Mar 31, 2020
In this episode of the Regenerative Agriculture Podcast, John Kempf interviews Dr. Jill Clapperton, a plant physiologist with an intuitive understanding of the workings of the rhizosphere and an abundance of metaphors that clearly explain these mechanisms. Dr. Clapperton worked as the Rhizosphere Ecologist at AgriFood Canada and more recently started her own company, Rhizoterra, where she researches agronomic practices and develops technologies for scientific on-farm decision making.
John and Dr. Clapperton delve into the science of the rhizosphere, discussing how the plant drives and controls the actions that transpire there. Each plant species exudes its own signature of carbon compounds, including sugars, amino acids, lipids, nucleic acids, and other compounds, which Dr. Clapperton refers to as ‘carbon skeletons’. The plant then works with the rhizosphere to add the ‘meat’ of mineral nutrients, oxygen, hydroxyl groups, and more to make the long or short carbon chain ‘skeletons’ functional. Dr. Clapperton describes the function of these carbon chains as having multiple “command lines” or calls to action, available in their service of the plant. These actions include things such as calling in nematodes to parasitize insect larvae that are feeding on the roots of the plant, or calling in nitrogen-fixing bacteria if the plant is a legume.
Dr. Clapperton also details how the nutrient density of a crop varies based on the cover crop species grown prior to the crop. The root exudates of different plant species develop entirely different colonies of soil fauna to bind the nutrition they need and deliver it to the plant. Because of this, a multi-species cover crop will provide a greater number of different nutrients available in the soil to the following crop. Dr. Clapperton outlines a detailed list of the crops with a compatible rhizobium; for example corn and canola rhizobia are incompatible.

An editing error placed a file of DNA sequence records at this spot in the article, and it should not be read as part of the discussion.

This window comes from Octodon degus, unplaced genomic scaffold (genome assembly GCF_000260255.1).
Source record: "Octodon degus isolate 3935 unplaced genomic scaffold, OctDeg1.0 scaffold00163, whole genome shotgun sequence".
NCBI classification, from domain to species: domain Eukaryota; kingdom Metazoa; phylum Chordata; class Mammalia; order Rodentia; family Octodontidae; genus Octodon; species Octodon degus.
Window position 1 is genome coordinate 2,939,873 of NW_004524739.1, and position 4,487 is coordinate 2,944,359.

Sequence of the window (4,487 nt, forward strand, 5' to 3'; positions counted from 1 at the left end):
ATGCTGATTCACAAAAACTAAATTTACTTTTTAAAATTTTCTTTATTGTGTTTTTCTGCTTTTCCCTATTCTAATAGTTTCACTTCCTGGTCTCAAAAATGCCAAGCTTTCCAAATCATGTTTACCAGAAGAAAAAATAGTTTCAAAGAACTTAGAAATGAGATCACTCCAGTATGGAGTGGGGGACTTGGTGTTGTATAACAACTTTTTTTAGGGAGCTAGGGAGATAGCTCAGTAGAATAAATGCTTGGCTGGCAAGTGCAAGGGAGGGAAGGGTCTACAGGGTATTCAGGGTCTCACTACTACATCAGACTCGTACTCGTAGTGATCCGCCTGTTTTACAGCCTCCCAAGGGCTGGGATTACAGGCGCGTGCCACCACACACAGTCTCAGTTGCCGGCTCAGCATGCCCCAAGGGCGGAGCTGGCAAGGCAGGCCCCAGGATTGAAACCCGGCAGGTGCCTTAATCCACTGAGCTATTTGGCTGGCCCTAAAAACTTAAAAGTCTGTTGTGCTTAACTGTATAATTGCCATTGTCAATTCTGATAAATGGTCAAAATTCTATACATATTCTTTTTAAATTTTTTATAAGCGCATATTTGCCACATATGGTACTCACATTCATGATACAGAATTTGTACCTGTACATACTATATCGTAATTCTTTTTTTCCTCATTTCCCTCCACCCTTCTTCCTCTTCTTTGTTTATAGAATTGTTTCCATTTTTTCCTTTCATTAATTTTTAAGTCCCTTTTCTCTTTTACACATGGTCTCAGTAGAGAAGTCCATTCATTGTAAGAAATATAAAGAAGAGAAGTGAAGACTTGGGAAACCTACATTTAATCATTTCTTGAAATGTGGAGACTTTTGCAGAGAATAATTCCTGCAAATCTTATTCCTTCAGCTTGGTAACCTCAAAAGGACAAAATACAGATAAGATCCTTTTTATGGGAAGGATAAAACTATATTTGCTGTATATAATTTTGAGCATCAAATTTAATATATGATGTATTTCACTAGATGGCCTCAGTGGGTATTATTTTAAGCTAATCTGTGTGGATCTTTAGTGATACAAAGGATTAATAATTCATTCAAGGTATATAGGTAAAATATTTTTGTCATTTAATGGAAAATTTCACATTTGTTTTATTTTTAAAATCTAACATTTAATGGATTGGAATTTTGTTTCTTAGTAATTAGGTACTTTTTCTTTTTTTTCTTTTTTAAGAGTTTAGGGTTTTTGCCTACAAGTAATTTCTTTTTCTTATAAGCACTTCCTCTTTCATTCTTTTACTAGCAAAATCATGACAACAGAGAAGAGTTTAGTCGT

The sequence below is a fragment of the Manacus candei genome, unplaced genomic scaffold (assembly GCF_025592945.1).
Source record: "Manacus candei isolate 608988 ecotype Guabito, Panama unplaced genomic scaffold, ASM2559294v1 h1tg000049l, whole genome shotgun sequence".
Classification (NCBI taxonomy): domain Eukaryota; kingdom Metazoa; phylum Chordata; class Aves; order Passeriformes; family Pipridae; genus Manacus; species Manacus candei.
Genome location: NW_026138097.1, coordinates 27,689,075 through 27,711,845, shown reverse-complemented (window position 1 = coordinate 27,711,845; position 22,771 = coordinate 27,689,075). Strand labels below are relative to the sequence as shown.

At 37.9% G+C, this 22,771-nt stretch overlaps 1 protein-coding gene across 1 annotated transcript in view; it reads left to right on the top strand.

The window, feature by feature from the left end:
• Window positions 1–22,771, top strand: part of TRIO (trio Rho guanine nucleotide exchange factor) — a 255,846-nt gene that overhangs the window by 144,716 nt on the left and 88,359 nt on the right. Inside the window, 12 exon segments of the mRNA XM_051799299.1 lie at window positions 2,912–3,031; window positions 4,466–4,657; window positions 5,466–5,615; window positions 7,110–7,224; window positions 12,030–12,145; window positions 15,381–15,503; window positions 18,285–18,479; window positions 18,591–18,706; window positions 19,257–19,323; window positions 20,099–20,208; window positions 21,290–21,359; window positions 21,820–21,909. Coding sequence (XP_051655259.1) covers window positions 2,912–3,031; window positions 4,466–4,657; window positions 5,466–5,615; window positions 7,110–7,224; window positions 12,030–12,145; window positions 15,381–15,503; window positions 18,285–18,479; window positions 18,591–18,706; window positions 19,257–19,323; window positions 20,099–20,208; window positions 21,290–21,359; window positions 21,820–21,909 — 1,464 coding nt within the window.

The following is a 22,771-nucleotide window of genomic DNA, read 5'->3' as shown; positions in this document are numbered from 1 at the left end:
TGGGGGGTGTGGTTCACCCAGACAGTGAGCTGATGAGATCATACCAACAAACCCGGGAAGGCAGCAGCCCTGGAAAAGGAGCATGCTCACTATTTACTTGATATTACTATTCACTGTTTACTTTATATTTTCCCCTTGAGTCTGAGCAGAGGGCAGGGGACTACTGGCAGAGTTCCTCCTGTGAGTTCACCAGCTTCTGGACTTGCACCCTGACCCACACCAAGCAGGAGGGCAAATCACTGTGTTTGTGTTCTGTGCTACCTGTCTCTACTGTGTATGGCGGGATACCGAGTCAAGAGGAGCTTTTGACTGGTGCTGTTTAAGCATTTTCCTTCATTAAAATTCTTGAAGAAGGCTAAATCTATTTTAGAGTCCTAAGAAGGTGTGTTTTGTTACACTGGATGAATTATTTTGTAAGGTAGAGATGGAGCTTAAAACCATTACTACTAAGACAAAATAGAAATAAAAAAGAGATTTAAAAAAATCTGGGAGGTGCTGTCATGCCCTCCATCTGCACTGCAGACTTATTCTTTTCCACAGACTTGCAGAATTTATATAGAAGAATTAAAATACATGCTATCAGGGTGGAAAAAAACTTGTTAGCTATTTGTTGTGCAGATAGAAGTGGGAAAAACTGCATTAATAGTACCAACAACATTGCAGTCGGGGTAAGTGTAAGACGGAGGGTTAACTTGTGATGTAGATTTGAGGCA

Dr. Clapperton also describes the various forms that photosynthates can take within the plant structure, underscoring the need for a robust photosynthesis cycle. As a metaphor, Dr. Clapperton suggests it’s like starting with the train engine, which is the photosynthate, and then continuing to add cars onto the train by building these very different molecules from photosynthesis. In the complicated plant/mycorrhizae relationship, the mycorrhizae may need slightly more acidic root exudates in order to grow its hyphae, so it gathers minerals and transports them into the plant, trading them for more amino acids and carboxylic acids and organic acids. Scenarios occur where secondary plant compounds used for fighting disease are made, and if the plant doesn’t need them, they will be broken down and redeveloped into other compounds.
In addition, Dr. Clapperton describes how microbes seem to “hoard” amino acids and mineral elements and that if the soil fauna contained only microbes they would out-compete the plant for nutrients. Thus, predator/prey relationships come into play in which the plant calls for other organisms such as bacteria and fungi to eat and digest the microbes, making the nutrients being held by the microbes available for the plant. She describes the methods plants use to continually assess their needs and send chemical signals to the rhizosphere. For example, if there’s an aphid on the leaves, the plant sends a signal to ramp up secondary metabolite production to lignify the leaves.
Dr. Clapperton’s latest research focuses on maintaining a preventative environment in plants, finding and replicating the factors that lead to plant resistance to disease and pest attack. For example, nematodes trying to puncture the roots of an onion crop can be parasitized by fungi, and insects trying to eat the roots can be preyed upon by nematodes. Dr. Clapperton is researching these interactions and learning how we can develop the conditions for them to occur. Learn more about her research on the Rhizoterra website.
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